Determining employee perceptions towards performance management and development: a case study

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Peer-Reviewed Research
  • SDG 8
  • Abstract:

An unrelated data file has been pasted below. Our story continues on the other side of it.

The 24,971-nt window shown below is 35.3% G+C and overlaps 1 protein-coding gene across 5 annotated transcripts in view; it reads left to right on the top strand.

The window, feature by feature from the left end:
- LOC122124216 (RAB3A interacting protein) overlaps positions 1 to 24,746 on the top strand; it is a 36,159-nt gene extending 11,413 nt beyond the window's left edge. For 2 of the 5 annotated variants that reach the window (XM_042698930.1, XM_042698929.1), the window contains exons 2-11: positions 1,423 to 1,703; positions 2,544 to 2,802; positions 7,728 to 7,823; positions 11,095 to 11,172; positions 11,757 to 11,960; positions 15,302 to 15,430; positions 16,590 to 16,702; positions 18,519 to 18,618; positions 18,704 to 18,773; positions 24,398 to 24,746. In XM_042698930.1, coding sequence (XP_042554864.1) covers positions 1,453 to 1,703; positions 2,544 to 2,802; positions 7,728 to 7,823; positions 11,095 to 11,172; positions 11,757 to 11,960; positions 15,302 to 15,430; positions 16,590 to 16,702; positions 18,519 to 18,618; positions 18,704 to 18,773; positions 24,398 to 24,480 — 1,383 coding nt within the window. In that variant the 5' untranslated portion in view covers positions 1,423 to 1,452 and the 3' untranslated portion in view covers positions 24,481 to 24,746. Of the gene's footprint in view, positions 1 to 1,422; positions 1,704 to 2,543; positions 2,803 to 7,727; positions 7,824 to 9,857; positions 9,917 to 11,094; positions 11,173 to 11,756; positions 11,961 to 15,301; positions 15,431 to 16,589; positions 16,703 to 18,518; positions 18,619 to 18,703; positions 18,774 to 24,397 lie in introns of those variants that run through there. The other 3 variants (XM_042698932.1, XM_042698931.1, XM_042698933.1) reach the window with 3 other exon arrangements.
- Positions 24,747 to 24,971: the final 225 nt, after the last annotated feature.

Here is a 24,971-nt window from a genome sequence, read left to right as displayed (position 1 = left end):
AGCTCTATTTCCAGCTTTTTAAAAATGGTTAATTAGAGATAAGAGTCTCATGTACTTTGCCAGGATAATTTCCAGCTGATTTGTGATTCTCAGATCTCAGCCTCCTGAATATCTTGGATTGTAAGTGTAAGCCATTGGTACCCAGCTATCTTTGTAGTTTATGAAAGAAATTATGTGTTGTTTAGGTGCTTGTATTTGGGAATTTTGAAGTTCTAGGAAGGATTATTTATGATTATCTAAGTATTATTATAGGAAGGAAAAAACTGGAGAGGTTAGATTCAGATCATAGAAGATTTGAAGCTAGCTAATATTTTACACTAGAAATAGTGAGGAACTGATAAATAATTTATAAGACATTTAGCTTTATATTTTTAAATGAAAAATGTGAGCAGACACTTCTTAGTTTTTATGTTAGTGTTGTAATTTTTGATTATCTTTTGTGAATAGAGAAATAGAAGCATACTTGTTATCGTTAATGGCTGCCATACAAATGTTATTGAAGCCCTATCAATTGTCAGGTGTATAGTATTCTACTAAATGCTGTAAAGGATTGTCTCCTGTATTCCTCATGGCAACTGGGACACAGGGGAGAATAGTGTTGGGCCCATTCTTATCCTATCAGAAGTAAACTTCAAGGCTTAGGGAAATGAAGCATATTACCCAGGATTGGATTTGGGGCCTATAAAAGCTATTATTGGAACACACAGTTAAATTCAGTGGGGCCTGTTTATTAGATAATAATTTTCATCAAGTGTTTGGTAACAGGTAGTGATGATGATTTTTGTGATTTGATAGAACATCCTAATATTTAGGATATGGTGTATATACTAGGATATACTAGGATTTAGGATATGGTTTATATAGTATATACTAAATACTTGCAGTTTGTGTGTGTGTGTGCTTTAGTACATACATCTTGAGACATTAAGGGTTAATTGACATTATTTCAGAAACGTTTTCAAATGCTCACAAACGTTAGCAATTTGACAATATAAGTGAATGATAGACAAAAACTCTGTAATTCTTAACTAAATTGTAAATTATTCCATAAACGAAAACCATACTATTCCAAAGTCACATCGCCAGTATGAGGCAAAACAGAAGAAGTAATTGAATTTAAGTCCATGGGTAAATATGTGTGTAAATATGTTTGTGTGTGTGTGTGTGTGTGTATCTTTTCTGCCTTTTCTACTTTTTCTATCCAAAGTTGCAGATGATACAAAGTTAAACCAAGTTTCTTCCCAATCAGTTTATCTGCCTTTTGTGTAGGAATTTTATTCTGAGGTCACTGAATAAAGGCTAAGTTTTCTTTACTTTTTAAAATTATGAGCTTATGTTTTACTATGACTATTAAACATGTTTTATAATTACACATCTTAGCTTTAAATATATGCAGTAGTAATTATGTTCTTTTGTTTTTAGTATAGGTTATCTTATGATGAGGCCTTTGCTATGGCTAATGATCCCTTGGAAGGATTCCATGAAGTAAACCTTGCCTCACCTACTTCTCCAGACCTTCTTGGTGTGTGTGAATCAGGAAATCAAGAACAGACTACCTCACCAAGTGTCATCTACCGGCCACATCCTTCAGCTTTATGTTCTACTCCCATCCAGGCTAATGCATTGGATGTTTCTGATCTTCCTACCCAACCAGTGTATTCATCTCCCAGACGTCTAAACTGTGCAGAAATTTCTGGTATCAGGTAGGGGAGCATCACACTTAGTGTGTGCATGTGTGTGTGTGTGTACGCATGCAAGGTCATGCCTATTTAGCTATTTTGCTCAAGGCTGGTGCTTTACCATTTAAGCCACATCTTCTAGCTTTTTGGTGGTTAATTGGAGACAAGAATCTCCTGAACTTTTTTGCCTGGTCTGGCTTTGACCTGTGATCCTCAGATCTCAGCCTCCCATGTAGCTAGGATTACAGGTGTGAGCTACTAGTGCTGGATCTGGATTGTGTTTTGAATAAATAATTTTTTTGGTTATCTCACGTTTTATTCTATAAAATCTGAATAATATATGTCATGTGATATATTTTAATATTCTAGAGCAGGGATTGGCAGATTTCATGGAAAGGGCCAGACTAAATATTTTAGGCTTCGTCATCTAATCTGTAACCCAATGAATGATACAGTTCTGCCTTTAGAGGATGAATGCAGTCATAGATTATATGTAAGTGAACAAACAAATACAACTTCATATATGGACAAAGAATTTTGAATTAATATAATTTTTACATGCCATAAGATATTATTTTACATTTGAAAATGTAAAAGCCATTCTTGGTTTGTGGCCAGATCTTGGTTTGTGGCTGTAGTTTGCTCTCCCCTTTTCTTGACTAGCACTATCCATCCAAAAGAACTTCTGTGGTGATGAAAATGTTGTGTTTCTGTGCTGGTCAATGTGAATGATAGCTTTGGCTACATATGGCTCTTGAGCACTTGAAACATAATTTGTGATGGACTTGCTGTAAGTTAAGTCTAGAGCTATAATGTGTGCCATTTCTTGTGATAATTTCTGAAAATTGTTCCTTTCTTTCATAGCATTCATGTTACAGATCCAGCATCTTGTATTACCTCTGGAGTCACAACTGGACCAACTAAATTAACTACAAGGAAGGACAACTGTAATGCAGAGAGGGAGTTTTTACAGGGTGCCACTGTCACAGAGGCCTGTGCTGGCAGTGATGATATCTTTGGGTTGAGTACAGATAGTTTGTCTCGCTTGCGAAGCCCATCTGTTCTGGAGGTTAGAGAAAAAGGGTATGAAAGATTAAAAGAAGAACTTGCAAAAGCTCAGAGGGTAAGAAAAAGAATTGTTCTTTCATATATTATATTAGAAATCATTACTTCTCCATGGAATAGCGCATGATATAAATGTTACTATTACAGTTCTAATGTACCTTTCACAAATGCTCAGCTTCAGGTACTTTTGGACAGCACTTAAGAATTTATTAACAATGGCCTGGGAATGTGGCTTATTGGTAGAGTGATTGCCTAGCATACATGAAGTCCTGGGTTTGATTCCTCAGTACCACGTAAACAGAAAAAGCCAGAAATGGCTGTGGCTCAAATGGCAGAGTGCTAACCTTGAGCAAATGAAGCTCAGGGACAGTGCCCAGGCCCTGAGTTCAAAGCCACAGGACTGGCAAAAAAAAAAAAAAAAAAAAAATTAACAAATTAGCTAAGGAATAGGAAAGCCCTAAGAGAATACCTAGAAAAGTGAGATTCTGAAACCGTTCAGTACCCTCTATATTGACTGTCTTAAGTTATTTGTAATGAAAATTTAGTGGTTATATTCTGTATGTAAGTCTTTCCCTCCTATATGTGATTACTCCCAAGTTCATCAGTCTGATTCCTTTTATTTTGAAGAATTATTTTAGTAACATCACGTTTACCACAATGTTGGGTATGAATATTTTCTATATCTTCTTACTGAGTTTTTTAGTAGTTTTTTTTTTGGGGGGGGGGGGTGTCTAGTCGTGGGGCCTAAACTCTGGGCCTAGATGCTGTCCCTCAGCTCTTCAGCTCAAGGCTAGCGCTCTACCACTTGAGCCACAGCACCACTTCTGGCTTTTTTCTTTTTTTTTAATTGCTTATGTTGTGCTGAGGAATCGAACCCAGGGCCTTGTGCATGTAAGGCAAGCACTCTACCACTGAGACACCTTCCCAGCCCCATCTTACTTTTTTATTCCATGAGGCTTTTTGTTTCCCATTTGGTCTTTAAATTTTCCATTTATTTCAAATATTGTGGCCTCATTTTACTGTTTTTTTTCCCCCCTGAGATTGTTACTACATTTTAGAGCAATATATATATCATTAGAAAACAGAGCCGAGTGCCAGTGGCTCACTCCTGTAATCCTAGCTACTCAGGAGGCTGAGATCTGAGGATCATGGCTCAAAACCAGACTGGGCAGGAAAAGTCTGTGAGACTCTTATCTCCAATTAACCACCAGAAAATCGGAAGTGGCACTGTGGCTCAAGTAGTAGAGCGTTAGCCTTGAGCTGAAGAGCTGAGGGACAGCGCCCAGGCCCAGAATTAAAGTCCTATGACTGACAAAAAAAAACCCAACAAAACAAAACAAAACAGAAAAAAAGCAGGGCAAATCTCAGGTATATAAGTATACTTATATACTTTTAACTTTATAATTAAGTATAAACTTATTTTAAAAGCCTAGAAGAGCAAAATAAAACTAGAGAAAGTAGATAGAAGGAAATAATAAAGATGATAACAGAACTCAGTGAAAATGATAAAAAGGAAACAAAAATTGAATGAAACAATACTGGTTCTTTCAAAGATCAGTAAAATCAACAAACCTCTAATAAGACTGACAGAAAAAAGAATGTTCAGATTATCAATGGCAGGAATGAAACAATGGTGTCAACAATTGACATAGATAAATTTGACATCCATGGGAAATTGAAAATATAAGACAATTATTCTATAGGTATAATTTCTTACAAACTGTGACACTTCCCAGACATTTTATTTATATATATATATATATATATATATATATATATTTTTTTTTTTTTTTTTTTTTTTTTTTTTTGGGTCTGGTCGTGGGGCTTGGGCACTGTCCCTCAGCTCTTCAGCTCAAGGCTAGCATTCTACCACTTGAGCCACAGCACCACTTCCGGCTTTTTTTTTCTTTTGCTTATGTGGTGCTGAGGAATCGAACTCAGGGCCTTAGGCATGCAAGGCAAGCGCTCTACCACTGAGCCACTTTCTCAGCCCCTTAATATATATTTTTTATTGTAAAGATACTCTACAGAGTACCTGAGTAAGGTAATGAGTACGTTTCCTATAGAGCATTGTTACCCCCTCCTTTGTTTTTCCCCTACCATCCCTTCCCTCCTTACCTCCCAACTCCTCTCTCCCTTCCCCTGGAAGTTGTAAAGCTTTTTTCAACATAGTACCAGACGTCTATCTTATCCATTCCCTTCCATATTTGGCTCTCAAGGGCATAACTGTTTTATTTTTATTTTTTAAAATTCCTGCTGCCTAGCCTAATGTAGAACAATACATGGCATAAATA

Performance management and development, particularly in public organisations, have become a bone of contention between managers and employees. The reality is that, without the effective and efficient management and development of employees, public organisations will not be able to achieve their mandate of delivering quality services to the public. The significance of enhancing the performance of human resources in organisations is the central theoretical argument for this article, as a competent and committed workforce can contribute to the achievement of organisational objectives. On the basis of this theoretical assumption, the need for employees to adopt a positive perception towards the Performance Management and Development System (PMDS) is imperative. The article endeavours to determine the nature of employee perceptions towards the PMDS, specifically as it relates to the implementation by the North West Department of Social Development, Women, Children, and People with Disabilities (DSDWCPD) with particular emphasis on the Matlosana Service Point as a case study. The argument put forth by the article is that the lack of shared understanding amongst managers and employees regarding the purpose, process and value of the PMDS contributes to the negative employee perceptions. The article uses a mixed method approach with a case study design for in-depth understanding and analysis. Data was collected through a document review supported by a semi-structured questionnaire. Purposive sampling was used and participants from all salary levels were included in the research. The article concludes by recommending a systematic training strategy as synthesis towards addressing the negative perceptions employees have towards the manner in which the PMDS is implemented.